I had the opportunity yesterday to talk with the President of Boise State University, Dr. Marlene Tromp. I was blown away by the conversation and one thing that Dr. Tromp said, really stuck out to me.  As we all evaluate and navigate this global pandemic together, I think that we easily see the harms and negative impacts that it may bring about. Distance, solitude, even the jolt in childhood education and development. I have heard so many times, people say the impacts on this developing generation will be immense.  It was Dr. Tromp, yesterday, that offered a different lens.  While talking about learning and young-adult development at Boise State University--she shared that if anything, this period has offered GROWTH. No generation in recent history has had to be so creative on getting from A to B-- nothing has been conventional. I really appreciated that outlook.

We've see that during the pandemic, some business sales have increased, many have decreased, and one thing has been the cause of many jokes-- the INCREASE in liquor sales here in the State of Idaho. While that joke may be low hanging fruit, there is a layer to that which should be concerning. Have people picked up bad habits and addictions--or rather--have those already struggling, gotten worse?

An article released by Idaho's News Channel 7 just this morning has shared that our local Alcoholics Anonymous groups have seen an uptick.  Many believe, this is a good sign.

An avid fan of therapy myself, I can recognize the importance of recognizing a problem and being self-aware.

Because of COVID-19, in-person AA meetings weren't being held in person. I don't know about you but relying on virtual alternatives, while nice to have, just isn't the same. There is such a cruciality to in-person connection.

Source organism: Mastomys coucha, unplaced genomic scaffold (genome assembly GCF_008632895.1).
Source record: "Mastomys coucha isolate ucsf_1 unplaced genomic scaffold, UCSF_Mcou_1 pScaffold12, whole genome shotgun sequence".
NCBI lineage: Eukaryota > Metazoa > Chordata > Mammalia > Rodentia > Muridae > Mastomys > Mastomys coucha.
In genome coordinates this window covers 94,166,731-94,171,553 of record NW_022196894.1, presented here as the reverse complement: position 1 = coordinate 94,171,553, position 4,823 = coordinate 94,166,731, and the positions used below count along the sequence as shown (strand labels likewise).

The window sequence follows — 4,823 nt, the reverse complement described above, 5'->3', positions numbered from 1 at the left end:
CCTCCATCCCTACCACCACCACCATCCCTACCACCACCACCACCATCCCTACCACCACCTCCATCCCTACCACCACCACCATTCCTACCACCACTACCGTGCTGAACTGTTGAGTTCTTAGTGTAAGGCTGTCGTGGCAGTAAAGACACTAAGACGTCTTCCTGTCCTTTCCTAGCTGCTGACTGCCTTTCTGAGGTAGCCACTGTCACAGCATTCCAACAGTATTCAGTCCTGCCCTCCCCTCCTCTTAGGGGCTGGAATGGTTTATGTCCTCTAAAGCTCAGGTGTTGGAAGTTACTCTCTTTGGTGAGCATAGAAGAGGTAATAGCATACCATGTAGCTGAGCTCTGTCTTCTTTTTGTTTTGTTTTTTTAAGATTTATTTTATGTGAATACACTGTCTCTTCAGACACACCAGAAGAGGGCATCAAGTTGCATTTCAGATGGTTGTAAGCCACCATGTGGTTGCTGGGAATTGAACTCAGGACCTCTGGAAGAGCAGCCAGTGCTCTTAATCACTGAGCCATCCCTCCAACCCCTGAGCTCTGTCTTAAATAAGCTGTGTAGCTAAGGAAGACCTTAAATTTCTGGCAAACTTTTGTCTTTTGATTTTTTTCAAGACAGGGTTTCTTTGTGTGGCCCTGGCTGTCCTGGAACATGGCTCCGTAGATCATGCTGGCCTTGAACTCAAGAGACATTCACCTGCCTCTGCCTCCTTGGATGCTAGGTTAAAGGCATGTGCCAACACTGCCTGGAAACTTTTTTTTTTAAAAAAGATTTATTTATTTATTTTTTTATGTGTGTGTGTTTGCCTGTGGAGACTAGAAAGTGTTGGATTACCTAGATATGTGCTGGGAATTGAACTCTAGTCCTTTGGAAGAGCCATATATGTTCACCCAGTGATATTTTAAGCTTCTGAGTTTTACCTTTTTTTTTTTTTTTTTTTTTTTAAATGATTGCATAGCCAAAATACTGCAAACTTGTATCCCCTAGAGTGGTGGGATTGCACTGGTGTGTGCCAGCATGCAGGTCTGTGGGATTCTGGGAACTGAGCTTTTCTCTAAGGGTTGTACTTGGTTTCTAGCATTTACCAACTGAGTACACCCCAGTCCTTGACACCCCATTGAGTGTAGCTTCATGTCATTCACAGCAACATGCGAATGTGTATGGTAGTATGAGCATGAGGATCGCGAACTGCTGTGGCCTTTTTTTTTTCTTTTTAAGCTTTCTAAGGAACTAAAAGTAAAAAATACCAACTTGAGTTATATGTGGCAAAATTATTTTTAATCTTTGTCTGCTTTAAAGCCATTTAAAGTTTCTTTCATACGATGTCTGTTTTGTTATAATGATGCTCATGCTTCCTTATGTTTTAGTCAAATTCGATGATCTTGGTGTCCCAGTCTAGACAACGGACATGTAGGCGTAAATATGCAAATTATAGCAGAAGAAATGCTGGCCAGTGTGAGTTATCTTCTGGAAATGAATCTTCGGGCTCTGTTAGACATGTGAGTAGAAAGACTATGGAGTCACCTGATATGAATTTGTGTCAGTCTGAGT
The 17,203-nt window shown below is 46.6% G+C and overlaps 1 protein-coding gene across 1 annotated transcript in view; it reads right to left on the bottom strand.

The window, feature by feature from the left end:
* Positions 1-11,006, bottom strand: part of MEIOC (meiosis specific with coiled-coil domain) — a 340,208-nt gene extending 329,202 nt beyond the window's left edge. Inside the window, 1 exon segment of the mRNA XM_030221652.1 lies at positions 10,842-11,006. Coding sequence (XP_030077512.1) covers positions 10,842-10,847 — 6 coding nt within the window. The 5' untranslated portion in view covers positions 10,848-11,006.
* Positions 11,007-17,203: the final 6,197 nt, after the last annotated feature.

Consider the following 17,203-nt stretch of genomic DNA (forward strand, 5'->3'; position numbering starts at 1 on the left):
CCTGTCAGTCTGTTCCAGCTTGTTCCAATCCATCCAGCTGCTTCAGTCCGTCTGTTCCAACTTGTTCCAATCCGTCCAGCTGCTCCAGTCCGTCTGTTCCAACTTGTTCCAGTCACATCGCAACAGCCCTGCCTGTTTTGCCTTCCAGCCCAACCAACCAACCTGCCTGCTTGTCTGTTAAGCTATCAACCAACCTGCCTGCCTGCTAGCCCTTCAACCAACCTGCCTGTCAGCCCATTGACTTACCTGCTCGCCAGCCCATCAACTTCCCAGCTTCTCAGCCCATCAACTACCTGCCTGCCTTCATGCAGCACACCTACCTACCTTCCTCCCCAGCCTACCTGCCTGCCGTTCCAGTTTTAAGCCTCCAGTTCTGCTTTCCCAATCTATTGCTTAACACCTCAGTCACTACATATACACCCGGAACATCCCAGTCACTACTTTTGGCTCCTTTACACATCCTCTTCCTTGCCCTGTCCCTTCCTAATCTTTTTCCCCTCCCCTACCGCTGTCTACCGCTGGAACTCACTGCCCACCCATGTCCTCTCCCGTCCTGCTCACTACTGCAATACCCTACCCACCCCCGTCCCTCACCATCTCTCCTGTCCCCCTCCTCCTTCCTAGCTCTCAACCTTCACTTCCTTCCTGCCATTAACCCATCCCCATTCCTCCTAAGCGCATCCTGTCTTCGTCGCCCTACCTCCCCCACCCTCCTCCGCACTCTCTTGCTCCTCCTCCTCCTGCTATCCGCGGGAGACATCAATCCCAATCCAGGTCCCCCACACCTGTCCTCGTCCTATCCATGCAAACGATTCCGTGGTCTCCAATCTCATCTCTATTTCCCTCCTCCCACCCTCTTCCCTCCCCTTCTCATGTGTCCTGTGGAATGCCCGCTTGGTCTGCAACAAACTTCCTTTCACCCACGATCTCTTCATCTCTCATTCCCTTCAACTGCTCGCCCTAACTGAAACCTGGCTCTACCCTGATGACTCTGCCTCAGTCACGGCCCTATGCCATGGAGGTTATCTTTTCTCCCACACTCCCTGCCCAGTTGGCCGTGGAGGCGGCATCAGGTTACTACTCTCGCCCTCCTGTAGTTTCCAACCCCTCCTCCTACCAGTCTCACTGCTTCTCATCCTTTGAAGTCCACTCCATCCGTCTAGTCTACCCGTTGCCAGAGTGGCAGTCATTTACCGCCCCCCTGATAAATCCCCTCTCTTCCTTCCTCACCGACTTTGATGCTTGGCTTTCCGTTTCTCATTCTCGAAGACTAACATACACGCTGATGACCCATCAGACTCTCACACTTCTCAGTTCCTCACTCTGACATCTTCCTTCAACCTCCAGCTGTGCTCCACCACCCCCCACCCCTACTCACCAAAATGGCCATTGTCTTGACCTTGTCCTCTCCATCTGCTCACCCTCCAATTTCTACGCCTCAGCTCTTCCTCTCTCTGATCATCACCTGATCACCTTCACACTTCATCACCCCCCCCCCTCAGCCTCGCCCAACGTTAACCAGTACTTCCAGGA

An uptick in members simply means there are more and more people ready to take on a new, better, healthier chapter right here in the Treasure Valley.

If you or someone you know is looking for Alcoholics Anonymous resources, click HERE.

READ ON: See the States Where People Live the Longest

Stacker used data from the 2020 County Health Rankings to rank every state's average life expectancy from lowest to highest. The 2020 County Health Rankings values were calculated using mortality counts from the 2016-2018 National Center for Health Statistics. The U.S. Census 2019 American Community Survey and America's Health Rankings Senior Report 2019 data were also used to provide demographics on the senior population of each state and the state's rank on senior health care, respectively.

Read on to learn the average life expectancy in each state.